Even when Federer was at the absolute peak of his powers Nadal still held the head to head advantage, a fact that some people dismissed by noting that the vast majority of Nadal's wins over Federer came on clay--but that is not relevant in a discussion about the greatest player of all-time, because the greatest player of all-time should be able to win on multiple surfaces and should not have a losing record against his main rival. Nadal is just entering his prime years but he already owns four more Grand Slam wins than Federer did at the same age. Just like I thought that it was too soon to call Federer the greatest of all-time two or three years ago, I think that it is too soon to call Nadal the greatest of all-time now--but in many ways Nadal seems to be making a more potent case to claim that title than Federer ever did. Who can say for sure that in four or five years Nadal won't own more career Grand Slam titles than Federer's 12? Nadal has more speed and hits with more power than Federer and Nadal is also in better physical condition; perhaps Federer has a more delicate touch on certain shots but that is not enough to cancel out Nadal's advantages. The closeness of the Wimbledon Final--Nadal scored just five more points than Federer--is a little deceptive because, as Patrick McEnroe noted, Nadal seemed to win all of the big points. Obviously, that is not literally true or else Nadal would have triumphed in straight sets but whatever mystique or aura that Federer has relative to other players simply does not affect Nadal at all.

Sunday, July 6, 2008

Torres' Tough Training Pays Off

Dara Torres' intense training methods have helped the 41 year old, nine-time Olympic medalist to qualify for her fifth Olympic appearance. On Friday night she won the 100-meter freestyle at the U.S. Olympic Trials and on Saturday at the Olympic Trials she set an American record in the 50-meter freestyle, winning her semifinal heat in 24.38 seconds. Torres will swim in the 50-meter freestyle final on Sunday to attempt to qualify for a second event in the upcoming Beijing Olympics.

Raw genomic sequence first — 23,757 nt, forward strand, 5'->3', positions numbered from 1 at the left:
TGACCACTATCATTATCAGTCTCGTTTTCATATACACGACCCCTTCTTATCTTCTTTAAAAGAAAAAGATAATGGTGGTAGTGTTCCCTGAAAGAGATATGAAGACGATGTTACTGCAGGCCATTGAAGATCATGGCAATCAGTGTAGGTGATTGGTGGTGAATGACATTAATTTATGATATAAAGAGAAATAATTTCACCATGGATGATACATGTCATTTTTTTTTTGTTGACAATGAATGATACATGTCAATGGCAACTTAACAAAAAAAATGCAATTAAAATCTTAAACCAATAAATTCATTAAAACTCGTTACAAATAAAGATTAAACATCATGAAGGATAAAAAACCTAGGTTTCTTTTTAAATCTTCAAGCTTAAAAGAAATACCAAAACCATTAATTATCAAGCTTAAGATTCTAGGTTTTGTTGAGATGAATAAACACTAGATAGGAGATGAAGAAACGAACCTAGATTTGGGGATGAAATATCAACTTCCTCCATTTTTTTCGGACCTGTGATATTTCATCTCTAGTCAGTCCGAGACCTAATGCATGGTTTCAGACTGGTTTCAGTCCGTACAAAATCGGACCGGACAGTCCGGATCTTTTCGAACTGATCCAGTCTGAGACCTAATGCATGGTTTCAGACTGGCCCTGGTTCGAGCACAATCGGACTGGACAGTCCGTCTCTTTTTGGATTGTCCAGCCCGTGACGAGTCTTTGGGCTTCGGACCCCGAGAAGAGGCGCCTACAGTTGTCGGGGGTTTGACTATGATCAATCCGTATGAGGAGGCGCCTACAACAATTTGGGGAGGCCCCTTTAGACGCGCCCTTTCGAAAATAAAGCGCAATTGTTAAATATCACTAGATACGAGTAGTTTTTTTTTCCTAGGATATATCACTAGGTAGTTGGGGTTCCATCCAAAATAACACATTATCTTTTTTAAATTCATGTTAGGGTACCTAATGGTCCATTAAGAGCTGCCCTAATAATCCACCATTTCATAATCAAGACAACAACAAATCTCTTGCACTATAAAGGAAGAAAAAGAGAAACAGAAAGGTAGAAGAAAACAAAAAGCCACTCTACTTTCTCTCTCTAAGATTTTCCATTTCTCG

Torres celebrates setting an American record in the 50-meter freestyle.

Torres hugs Emily Silver on Friday night after Torres won
the women's 100-meter freestyle.

Thursday, July 3, 2008

Brett Favre's Selfishness

Brett Favre is not Michael Jordan, the Green Bay Packers are not the Chicago Bulls circa 1995 and the NFL is not the NBA. In other words, a Favre comeback is unlikely to lead to even one championship for Green Bay, let alone three. Favre acknowledged this reality when he announced his retirement four months ago, saying that anything less than winning a Super Bowl would be a failure for him at this point and that the odds were against the Packers doing better in 2008 than they did in their dream 2007 season during which everything came together perfectly. So why is Favre reprising his role as Achilles in the tent pondering whether or not to return to battle?

Despite the constant attempts by his fawning fans in the media to airbrush his image, Favre has demonstrated his selfishness on several occasions. For instance, in 2004 when wide receiver Javon Walker made the Pro Bowl and wanted to restructure his contract with the Packers, Favre--who of course already had his big money deal in place--publicly took management's side, breaking the "code" that players do not interfere with other players' contract negotiations. Walker ultimately reported to camp without getting a new deal and promptly suffered a season-ending knee injury. Favre is also notorious for not providing much guidance for his backup Aaron Rodgers; at one point, Favre bluntly said that the Packers were paying him to play, not to be a coach. Red Auerbach's Boston Celtics had a completely different approach when they won 11 championships in 13 seasons: sixth man Frank Ramsey schooled John Havlicek in the ways of the NBA and veterans like Bob Cousy and Bill Sharman similarly helped K.C. Jones and Sam Jones.